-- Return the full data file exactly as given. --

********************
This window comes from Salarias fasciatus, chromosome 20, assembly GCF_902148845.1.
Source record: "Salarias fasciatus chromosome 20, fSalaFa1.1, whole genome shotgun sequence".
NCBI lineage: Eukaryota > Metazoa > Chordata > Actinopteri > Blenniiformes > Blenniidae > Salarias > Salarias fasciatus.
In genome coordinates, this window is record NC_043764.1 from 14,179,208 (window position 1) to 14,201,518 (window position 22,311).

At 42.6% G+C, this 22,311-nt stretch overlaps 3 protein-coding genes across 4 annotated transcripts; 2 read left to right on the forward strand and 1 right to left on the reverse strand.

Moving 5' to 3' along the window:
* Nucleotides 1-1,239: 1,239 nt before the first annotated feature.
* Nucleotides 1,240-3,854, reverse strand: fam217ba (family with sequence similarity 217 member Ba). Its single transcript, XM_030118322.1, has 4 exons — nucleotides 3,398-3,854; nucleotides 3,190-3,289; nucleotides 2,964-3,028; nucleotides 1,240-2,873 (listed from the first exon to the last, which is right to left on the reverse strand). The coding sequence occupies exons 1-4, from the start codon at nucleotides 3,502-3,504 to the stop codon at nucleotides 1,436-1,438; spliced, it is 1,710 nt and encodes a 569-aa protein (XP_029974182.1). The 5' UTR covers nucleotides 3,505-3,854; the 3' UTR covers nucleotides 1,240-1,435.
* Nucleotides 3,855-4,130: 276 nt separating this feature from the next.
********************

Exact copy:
This window comes from Salarias fasciatus, chromosome 20, assembly GCF_902148845.1.
Source record: "Salarias fasciatus chromosome 20, fSalaFa1.1, whole genome shotgun sequence".
NCBI lineage: Eukaryota > Metazoa > Chordata > Actinopteri > Blenniiformes > Blenniidae > Salarias > Salarias fasciatus.
In genome coordinates, this window is record NC_043764.1 from 14,179,208 (window position 1) to 14,201,518 (window position 22,311).

At 42.6% G+C, this 22,311-nt stretch overlaps 3 protein-coding genes across 4 annotated transcripts; 2 read left to right on the forward strand and 1 right to left on the reverse strand.

Moving 5' to 3' along the window:
* Nucleotides 1-1,239: 1,239 nt before the first annotated feature.
* Nucleotides 1,240-3,854, reverse strand: fam217ba (family with sequence similarity 217 member Ba). Its single transcript, XM_030118322.1, has 4 exons — nucleotides 3,398-3,854; nucleotides 3,190-3,289; nucleotides 2,964-3,028; nucleotides 1,240-2,873 (listed from the first exon to the last, which is right to left on the reverse strand). The coding sequence occupies exons 1-4, from the start codon at nucleotides 3,502-3,504 to the stop codon at nucleotides 1,436-1,438; spliced, it is 1,710 nt and encodes a 569-aa protein (XP_029974182.1). The 5' UTR covers nucleotides 3,505-3,854; the 3' UTR covers nucleotides 1,240-1,435.
* Nucleotides 3,855-4,130: 276 nt separating this feature from the next.